For a change of pace, I thought I’d cover two recent neuroscience findings in today’s post. It’s not all academic, either, since both of these studies might help improve your everyday life. Just sit back, suspend your disbelief and fire up the expectation and reward centers of your brain. You might be able to unleash your inner endurance athlete – or epicure, if so inclined – all through the power of the mind.
I’ll start with a surprising finding that I’ve tried to explain to other long-distance runners, who often take a small snack to eat in the middle of a run. I’ve seen the gamut, from orange slices to salty sports drinks and space-age energy gels. The rationale is that these foods quickly replenish the glucose available as blood sugar, the fuel for muscle contraction.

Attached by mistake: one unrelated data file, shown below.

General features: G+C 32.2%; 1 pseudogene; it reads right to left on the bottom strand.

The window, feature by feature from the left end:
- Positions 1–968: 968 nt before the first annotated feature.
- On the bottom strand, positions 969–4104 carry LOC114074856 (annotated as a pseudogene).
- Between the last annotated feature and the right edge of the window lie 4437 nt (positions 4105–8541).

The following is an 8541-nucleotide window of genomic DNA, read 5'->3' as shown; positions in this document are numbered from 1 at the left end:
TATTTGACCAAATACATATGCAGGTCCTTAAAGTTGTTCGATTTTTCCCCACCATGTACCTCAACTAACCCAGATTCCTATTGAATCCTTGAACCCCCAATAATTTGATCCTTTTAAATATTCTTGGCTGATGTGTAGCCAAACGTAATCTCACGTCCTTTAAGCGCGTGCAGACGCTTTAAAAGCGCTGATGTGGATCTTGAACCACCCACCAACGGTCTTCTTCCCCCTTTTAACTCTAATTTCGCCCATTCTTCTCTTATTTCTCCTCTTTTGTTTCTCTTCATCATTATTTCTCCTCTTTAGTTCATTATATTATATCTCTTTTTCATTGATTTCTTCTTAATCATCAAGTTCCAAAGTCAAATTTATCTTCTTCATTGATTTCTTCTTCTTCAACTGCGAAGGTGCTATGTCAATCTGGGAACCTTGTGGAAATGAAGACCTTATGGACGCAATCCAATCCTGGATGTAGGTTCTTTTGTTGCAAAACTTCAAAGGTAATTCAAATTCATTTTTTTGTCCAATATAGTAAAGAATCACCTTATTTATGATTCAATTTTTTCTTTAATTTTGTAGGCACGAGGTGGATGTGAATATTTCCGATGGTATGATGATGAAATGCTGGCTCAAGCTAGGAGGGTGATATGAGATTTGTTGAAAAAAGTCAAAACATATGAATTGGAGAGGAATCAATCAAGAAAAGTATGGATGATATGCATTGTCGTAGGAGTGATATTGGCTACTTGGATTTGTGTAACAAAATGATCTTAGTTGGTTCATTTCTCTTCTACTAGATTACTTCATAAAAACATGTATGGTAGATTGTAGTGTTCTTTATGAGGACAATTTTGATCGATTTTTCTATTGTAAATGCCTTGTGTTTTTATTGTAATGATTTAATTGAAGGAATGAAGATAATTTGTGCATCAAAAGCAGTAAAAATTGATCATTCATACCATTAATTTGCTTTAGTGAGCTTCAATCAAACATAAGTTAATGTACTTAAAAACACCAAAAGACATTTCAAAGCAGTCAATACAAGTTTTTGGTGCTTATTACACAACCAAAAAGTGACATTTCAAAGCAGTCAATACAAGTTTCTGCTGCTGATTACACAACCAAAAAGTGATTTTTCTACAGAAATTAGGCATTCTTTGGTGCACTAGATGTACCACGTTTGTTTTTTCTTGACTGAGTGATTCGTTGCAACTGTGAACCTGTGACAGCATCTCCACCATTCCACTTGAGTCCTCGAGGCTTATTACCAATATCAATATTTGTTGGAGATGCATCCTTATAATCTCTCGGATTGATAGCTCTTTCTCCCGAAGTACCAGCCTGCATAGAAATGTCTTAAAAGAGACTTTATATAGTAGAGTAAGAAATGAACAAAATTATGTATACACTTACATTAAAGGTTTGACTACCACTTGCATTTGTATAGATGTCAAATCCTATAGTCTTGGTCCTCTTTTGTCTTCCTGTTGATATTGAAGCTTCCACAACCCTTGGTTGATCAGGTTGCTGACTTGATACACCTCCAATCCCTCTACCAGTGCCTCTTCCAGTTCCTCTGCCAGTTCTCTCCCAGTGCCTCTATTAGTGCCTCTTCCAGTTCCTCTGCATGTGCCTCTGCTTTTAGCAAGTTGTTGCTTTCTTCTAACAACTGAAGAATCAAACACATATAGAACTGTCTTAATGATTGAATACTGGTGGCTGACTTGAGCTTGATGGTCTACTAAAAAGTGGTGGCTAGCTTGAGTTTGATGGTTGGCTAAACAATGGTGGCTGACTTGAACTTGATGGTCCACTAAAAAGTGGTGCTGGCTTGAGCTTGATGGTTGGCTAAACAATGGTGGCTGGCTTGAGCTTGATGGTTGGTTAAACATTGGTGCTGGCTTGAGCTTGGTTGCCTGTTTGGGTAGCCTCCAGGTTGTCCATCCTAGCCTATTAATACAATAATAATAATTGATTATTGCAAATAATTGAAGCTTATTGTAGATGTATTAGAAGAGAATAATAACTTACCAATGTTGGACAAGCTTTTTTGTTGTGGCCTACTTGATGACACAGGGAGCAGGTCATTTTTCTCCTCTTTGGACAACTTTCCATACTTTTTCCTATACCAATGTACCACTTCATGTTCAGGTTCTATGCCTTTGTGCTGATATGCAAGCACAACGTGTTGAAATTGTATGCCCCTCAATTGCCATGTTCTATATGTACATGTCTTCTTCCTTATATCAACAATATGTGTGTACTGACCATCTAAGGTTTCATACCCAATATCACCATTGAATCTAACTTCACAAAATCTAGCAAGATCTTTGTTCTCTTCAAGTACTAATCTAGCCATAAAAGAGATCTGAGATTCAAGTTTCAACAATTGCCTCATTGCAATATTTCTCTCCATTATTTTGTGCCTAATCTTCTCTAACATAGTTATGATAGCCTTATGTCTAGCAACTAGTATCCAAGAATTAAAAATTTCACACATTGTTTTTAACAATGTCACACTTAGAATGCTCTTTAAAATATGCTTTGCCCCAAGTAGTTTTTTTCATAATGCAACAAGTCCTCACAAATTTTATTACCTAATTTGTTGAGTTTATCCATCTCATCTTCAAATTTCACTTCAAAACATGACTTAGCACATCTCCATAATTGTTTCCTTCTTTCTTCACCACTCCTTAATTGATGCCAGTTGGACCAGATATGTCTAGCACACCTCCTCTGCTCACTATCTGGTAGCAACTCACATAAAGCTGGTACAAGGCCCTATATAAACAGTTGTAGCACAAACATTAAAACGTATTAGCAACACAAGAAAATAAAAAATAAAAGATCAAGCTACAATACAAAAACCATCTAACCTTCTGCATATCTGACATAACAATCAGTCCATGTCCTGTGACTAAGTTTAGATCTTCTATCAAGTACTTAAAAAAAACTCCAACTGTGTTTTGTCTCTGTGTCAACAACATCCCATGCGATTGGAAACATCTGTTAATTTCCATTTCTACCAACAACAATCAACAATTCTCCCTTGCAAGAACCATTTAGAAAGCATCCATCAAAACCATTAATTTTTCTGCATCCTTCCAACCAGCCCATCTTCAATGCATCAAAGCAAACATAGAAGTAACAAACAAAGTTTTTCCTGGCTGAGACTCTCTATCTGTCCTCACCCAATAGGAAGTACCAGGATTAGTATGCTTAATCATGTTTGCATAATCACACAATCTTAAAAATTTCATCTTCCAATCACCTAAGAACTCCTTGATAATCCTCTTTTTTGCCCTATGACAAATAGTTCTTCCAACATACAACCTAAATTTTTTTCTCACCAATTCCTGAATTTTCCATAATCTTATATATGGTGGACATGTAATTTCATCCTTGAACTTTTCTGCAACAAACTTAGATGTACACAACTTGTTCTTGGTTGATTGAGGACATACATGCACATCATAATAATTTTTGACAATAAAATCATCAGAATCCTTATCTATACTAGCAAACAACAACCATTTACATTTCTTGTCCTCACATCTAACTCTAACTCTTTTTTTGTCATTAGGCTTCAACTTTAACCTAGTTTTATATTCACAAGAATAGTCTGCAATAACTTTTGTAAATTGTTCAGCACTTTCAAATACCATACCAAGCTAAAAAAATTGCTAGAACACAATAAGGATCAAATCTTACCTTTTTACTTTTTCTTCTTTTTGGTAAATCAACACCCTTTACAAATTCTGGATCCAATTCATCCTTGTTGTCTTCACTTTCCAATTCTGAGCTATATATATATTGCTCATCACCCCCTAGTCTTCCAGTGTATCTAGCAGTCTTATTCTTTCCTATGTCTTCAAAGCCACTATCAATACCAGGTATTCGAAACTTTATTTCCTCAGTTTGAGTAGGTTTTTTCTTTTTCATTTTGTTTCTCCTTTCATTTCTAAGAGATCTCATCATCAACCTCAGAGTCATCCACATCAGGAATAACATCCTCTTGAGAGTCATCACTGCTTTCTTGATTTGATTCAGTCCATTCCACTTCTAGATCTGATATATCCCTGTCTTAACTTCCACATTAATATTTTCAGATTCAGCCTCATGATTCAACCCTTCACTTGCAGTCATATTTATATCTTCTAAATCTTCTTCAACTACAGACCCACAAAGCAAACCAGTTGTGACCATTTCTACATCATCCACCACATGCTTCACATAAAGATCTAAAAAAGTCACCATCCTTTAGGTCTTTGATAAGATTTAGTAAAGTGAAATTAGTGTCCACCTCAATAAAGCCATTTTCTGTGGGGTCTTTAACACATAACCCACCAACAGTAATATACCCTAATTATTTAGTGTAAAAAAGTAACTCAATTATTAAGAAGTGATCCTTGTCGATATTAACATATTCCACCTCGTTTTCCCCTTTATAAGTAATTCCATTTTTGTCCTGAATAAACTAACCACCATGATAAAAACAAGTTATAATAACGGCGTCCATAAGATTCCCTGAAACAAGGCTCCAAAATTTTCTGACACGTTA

But if you are running for less than an hour, it is biologically impossible for these snacks to improve your performance. For one thing, the amount of carbohydrate that can be effectively absorbed from the stomach to muscle cells in an hour is too small to make any real difference1. And besides, our muscles can hold vast stores of energy in the form glycogen, more than we can possibly use in that span of time, anyway. Spend an hour on a stationary bike, cycling all-out, and you still won’t fully deplete the glycogen in your muscle tissue – so long as you were charged up to begin with2. And yet the snacks work, even in controlled laboratory tests of exercise performance3. No wonder athletes everywhere continue to use them.
Incredibly, this energy boost has nothing to do with caloric consumption, and everything to do with the act of eating.